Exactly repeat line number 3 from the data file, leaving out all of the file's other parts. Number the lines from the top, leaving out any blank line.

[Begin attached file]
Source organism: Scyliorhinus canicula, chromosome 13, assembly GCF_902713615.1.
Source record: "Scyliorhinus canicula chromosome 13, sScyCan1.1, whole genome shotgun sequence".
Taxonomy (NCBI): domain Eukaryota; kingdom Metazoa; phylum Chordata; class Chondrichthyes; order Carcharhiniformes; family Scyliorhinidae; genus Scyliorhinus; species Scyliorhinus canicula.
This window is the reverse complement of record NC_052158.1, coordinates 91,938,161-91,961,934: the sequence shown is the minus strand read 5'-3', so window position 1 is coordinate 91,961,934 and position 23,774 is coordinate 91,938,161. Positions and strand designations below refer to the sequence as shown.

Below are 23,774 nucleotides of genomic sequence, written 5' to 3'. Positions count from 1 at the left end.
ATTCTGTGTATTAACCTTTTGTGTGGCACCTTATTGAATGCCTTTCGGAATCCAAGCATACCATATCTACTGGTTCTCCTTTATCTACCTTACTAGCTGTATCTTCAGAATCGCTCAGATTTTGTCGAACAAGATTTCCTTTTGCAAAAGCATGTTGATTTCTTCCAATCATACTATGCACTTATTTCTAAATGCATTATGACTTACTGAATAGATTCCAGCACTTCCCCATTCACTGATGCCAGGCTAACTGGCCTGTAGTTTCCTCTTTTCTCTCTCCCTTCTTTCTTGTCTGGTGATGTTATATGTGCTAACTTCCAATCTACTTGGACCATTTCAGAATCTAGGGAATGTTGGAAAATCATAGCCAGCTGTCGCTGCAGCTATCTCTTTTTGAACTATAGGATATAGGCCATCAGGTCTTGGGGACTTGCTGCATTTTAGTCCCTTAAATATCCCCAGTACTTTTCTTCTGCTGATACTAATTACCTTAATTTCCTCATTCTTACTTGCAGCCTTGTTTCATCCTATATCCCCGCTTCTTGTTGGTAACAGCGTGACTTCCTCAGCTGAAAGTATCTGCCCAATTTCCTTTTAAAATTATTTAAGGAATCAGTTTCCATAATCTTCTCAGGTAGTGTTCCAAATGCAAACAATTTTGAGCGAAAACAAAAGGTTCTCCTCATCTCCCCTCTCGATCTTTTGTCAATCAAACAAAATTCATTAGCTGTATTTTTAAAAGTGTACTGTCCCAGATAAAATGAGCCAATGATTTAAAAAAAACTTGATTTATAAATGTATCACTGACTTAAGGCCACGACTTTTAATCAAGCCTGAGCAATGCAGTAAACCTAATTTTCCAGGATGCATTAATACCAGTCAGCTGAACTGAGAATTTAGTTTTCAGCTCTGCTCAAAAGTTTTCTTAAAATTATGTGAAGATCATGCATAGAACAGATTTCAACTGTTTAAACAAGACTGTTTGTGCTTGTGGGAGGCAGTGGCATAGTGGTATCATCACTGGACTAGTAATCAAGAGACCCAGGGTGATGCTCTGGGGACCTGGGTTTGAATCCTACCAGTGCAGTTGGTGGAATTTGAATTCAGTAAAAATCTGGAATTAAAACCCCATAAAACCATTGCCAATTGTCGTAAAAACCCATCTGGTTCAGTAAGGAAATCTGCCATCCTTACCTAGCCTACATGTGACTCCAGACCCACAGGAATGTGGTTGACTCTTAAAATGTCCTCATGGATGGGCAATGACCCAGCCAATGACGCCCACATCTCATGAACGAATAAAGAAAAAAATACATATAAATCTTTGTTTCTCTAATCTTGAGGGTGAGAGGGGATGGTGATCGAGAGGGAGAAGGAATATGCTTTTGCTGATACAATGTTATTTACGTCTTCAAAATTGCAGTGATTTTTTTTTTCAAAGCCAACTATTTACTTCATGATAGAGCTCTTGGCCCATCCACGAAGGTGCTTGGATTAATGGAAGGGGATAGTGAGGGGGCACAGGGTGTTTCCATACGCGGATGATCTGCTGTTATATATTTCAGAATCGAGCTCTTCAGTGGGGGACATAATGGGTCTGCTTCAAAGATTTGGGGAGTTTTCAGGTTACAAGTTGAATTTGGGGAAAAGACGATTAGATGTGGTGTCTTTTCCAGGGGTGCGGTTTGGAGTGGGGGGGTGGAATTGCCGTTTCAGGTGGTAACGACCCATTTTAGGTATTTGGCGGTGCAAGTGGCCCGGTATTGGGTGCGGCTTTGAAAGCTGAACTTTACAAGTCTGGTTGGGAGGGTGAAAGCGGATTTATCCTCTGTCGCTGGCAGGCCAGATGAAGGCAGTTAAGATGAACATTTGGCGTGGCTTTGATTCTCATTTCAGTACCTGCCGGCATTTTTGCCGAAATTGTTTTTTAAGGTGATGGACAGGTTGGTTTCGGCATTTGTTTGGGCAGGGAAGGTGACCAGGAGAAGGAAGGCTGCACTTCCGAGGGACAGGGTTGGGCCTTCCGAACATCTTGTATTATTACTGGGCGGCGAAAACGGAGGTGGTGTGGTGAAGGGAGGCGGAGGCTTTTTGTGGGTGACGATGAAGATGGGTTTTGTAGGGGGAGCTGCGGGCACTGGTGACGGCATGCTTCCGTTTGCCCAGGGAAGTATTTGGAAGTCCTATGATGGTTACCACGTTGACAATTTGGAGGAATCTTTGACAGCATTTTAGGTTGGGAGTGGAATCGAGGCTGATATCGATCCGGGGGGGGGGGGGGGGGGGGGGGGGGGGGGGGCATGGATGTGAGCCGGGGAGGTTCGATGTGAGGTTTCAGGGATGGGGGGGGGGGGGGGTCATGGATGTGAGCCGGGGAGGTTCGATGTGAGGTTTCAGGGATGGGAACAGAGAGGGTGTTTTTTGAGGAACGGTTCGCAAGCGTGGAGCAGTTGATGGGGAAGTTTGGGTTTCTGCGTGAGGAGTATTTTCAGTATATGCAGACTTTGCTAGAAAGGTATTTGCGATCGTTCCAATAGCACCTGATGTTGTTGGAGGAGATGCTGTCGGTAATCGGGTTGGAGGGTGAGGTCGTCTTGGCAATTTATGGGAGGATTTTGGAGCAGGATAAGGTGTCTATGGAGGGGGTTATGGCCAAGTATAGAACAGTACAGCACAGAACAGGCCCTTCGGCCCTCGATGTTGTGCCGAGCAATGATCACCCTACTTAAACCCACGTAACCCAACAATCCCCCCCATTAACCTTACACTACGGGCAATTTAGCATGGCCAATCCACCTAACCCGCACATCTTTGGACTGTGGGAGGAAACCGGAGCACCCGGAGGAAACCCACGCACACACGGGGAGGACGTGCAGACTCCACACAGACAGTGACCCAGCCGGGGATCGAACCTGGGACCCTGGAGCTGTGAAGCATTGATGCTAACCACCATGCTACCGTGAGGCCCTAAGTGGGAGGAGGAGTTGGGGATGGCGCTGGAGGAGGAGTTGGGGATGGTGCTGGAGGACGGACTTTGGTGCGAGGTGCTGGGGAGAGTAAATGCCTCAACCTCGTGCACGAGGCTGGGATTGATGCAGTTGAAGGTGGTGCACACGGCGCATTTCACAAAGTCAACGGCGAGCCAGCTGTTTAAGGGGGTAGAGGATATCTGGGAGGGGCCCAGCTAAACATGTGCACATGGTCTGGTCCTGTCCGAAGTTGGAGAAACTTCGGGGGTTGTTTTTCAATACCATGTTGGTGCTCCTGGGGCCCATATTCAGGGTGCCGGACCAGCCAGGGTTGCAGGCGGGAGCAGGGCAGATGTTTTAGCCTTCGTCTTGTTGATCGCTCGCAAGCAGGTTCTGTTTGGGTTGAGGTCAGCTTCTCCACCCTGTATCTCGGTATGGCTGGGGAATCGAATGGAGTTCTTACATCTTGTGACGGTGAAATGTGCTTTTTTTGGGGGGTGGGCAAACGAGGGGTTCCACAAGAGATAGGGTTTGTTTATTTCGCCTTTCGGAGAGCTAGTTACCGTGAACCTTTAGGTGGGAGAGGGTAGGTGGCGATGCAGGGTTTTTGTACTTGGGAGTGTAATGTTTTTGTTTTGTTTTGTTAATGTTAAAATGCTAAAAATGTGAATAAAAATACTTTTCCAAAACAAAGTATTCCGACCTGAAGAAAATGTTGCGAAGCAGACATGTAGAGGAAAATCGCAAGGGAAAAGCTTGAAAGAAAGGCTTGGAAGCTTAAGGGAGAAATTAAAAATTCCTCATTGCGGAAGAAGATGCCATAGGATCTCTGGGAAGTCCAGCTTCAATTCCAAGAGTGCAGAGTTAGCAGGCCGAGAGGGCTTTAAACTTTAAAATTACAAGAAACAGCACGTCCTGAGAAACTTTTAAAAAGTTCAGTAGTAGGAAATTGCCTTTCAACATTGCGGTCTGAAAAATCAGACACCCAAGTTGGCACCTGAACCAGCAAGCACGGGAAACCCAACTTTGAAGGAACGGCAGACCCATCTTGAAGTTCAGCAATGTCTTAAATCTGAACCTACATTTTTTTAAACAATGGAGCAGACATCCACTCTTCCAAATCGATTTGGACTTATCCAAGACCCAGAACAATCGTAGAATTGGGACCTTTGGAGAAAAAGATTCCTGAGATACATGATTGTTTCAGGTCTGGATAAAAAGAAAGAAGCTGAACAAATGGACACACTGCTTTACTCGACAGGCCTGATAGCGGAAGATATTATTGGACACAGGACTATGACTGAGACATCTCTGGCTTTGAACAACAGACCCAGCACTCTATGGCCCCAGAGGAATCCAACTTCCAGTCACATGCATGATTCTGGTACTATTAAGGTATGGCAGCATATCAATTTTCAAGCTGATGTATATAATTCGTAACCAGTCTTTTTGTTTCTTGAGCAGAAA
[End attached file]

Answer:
Taxonomy (NCBI): domain Eukaryota; kingdom Metazoa; phylum Chordata; class Chondrichthyes; order Carcharhiniformes; family Scyliorhinidae; genus Scyliorhinus; species Scyliorhinus canicula.